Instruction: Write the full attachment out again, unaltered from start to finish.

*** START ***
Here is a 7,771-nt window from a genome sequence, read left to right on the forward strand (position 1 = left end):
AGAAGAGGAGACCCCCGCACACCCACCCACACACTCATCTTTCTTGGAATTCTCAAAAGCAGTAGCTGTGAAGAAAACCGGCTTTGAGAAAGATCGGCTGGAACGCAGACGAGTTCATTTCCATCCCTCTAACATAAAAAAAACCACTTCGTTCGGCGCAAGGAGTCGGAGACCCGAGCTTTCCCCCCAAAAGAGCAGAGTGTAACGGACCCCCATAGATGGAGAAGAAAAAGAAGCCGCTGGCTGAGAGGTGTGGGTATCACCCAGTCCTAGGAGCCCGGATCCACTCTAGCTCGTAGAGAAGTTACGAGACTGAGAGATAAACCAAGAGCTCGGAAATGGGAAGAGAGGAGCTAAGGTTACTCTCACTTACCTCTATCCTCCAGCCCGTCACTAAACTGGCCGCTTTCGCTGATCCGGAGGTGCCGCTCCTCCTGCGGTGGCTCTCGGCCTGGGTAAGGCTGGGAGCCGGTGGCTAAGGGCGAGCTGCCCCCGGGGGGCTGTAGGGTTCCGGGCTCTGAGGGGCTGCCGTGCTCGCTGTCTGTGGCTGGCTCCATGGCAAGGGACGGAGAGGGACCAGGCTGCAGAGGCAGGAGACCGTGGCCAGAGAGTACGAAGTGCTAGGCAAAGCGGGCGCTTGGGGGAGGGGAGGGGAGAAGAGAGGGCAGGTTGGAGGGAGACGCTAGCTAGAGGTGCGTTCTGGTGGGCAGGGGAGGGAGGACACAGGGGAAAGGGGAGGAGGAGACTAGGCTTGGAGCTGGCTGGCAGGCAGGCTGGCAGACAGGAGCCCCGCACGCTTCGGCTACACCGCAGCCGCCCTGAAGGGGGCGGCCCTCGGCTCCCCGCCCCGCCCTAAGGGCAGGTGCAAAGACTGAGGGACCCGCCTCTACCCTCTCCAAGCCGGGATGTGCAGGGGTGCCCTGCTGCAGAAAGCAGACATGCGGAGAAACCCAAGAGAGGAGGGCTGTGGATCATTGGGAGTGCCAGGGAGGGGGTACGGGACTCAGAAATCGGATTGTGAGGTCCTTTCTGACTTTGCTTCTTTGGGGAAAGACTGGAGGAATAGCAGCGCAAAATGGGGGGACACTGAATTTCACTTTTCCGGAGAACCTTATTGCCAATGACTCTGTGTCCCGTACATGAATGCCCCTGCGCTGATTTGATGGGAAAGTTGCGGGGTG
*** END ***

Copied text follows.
Here is a 7,771-nt window from a genome sequence, read left to right on the forward strand (position 1 = left end):
AGAAGAGGAGACCCCCGCACACCCACCCACACACTCATCTTTCTTGGAATTCTCAAAAGCAGTAGCTGTGAAGAAAACCGGCTTTGAGAAAGATCGGCTGGAACGCAGACGAGTTCATTTCCATCCCTCTAACATAAAAAAAACCACTTCGTTCGGCGCAAGGAGTCGGAGACCCGAGCTTTCCCCCCAAAAGAGCAGAGTGTAACGGACCCCCATAGATGGAGAAGAAAAAGAAGCCGCTGGCTGAGAGGTGTGGGTATCACCCAGTCCTAGGAGCCCGGATCCACTCTAGCTCGTAGAGAAGTTACGAGACTGAGAGATAAACCAAGAGCTCGGAAATGGGAAGAGAGGAGCTAAGGTTACTCTCACTTACCTCTATCCTCCAGCCCGTCACTAAACTGGCCGCTTTCGCTGATCCGGAGGTGCCGCTCCTCCTGCGGTGGCTCTCGGCCTGGGTAAGGCTGGGAGCCGGTGGCTAAGGGCGAGCTGCCCCCGGGGGGCTGTAGGGTTCCGGGCTCTGAGGGGCTGCCGTGCTCGCTGTCTGTGGCTGGCTCCATGGCAAGGGACGGAGAGGGACCAGGCTGCAGAGGCAGGAGACCGTGGCCAGAGAGTACGAAGTGCTAGGCAAAGCGGGCGCTTGGGGGAGGGGAGGGGAGAAGAGAGGGCAGGTTGGAGGGAGACGCTAGCTAGAGGTGCGTTCTGGTGGGCAGGGGAGGGAGGACACAGGGGAAAGGGGAGGAGGAGACTAGGCTTGGAGCTGGCTGGCAGGCAGGCTGGCAGACAGGAGCCCCGCACGCTTCGGCTACACCGCAGCCGCCCTGAAGGGGGCGGCCCTCGGCTCCCCGCCCCGCCCTAAGGGCAGGTGCAAAGACTGAGGGACCCGCCTCTACCCTCTCCAAGCCGGGATGTGCAGGGGTGCCCTGCTGCAGAAAGCAGACATGCGGAGAAACCCAAGAGAGGAGGGCTGTGGATCATTGGGAGTGCCAGGGAGGGGGTACGGGACTCAGAAATCGGATTGTGAGGTCCTTTCTGACTTTGCTTCTTTGGGGAAAGACTGGAGGAATAGCAGCGCAAAATGGGGGGACACTGAATTTCACTTTTCCGGAGAACCTTATTGCCAATGACTCTGTGTCCCGTACATGAATGCCCCTGCGCTGATTTGATGGGAAAGTTGCGGGGTG